What Is an Informational Interview?
An informational interview is when you get in touch with someone because you want to learn more about their career path or industry—not to talk to them about a specific job or internship posting. This is a great way to learn about different types of organizations and opportunities as you make decisions about the direction you’d like to take in your career.
Sometimes the idea of informational interviewing is strange to students and alumni. They wonder why anyone would want to take the time to talk with them. On the contrary, it is common practice for professionals to share what they’ve learned with those who are just starting out. And, many people enjoy talking about their work and their career to others.
Where to Find Contacts & How to Approach Them
Where might you find people to talk with? There are lots of places you can look for contacts—they may be part of your friends and family, they may be alumni of institutions you’ve attended, they may be people you’ve met at conferences (yes, even academic ones), or they may be people who you only know in passing. What matters is that they do work that seems of interest to you.
LinkedIn is a great source of contacts—and you can see who your connections might know. From there, you can ask someone who’s already your connection to introduce you to someone new. This may sound intimidating, but you will find that most people are willing to talk to you.
When you approach a contact for an informational interview, simply send a brief email with the following information:
- A sentence or two about who you are and why you are interested in them (e.g., “I am completing a graduate degree in history and am exploring career options in museums”)
- A sentence or two about how you found the contact (e.g., “my cousin James suggested that I get in touch with you” or “I’ve been interested in organization XYZ’s work for a long time, and saw on the website that you are the program director”)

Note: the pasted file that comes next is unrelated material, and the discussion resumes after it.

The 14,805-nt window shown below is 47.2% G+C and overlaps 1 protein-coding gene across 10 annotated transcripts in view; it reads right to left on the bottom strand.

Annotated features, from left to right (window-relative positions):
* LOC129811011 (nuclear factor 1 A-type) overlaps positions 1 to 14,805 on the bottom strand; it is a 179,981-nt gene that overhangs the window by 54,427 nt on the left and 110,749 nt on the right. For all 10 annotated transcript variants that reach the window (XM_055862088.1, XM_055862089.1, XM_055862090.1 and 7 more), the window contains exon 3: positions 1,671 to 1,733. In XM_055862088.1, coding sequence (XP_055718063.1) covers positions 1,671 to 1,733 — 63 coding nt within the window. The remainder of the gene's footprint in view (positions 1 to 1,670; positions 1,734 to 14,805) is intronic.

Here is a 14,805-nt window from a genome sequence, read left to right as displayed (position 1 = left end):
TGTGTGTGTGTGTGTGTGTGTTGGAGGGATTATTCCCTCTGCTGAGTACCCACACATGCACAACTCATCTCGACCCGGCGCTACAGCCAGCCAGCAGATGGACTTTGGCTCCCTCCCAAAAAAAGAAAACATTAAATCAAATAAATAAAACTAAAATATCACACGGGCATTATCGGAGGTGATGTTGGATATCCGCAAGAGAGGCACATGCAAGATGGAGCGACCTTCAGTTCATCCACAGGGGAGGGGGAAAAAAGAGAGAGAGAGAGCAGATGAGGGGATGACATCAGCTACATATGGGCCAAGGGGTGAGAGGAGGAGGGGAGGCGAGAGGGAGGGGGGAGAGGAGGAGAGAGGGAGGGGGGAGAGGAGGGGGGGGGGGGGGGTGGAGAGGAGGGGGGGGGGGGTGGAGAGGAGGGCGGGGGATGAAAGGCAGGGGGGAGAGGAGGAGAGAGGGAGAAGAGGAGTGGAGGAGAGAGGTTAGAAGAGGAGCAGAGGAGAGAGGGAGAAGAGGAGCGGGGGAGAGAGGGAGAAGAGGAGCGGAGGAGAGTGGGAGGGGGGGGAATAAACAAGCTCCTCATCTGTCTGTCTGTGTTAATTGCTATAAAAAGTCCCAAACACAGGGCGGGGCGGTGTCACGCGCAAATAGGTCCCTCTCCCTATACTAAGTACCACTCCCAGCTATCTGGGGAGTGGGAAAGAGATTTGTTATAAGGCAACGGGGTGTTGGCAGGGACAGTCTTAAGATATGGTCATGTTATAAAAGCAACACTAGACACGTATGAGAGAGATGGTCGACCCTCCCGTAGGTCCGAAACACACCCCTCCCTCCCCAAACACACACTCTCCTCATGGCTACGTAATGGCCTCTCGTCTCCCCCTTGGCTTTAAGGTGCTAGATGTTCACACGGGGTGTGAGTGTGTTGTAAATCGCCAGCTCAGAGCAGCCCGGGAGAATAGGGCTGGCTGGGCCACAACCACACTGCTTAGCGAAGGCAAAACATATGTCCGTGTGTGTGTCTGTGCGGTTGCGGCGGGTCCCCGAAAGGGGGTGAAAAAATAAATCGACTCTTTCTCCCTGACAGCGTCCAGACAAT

- A request to meet (e.g., “I wonder if you would have a bit of time to have coffee with me so that I can learn more about your work and your organization”)
(See Penn Career Services’s guide for requesting an informational interview for another example.)
Informational interviewing is a means to gather information that will empower you to make good career choices. It will also help you to learn how hiring is done in a given field, what employers look for, and how you might best increase your chances of finding employment in the field. Sometimes, but not always, it leads directly to a job. It does require a little bit of patience on the part of the job seeker, but it is worth it.
Some Dos & Don’ts
- Set some goals for yourself. Talk to one new person a month (or more if you are actively searching for a position).
- Prepare for your informational interview. Think carefully about what you want to learn from this person.
- Some background research on the company, department, etc. so you ask interesting questions and understand the answers.
- Make sure you have a list of questions prepared.
- Dress professionally.
- Offer to pay (for coffee, for lunch). You may be a poor graduate student, but this person is helping you out.
- Keep the focus on them, not you, with a conversational tone.
- Follow up with a thank you note.
- Keep track of your contacts, and update them on your progress as appropriate.
- Bring your resume … but don’t get it out unless the person you are speaking with asks to see it.
- Ask for a job. This is the biggest “no” in informational interviews. If this person knows of an opportunity that she thinks might be appropriate for you, she will likely volunteer this information.
- Take rejection or lack of a response personally.
What you should take away from the meeting: their preparation for the job search, present job, lifestyle, other positions in the organization, job hunting strategies, nature of the organization, and ability to match your skills to the organization or position.
- “Mastering the Informational Interview” by Marci Alboher in The New York Times—This has a great list of sample questions to ask!
- “Coffee in 2002, a Job Offer in 2004″ by Susan Basalla May and Risa Nystrom McDonell in The Chronicle of Higher Education—this is an older article, but it illustrates perfectly the process and goals of informational interviewing
- “The Ultimate Guide to an Informational Interview” from LiveCareer
- “How to Do an Informational Interview” by Julie Vick and Jennifer Furlong in The Chronicle of Higher Education
- “Six Steps for Informational Interviewing” from UC Berkeley
- “How to Get the Most out of an Informational Interview” from the Harvard Business Review
- “5 Tips on How to Prepare for an Informational Interview with an Industry Professional” from the Cheeky Scientist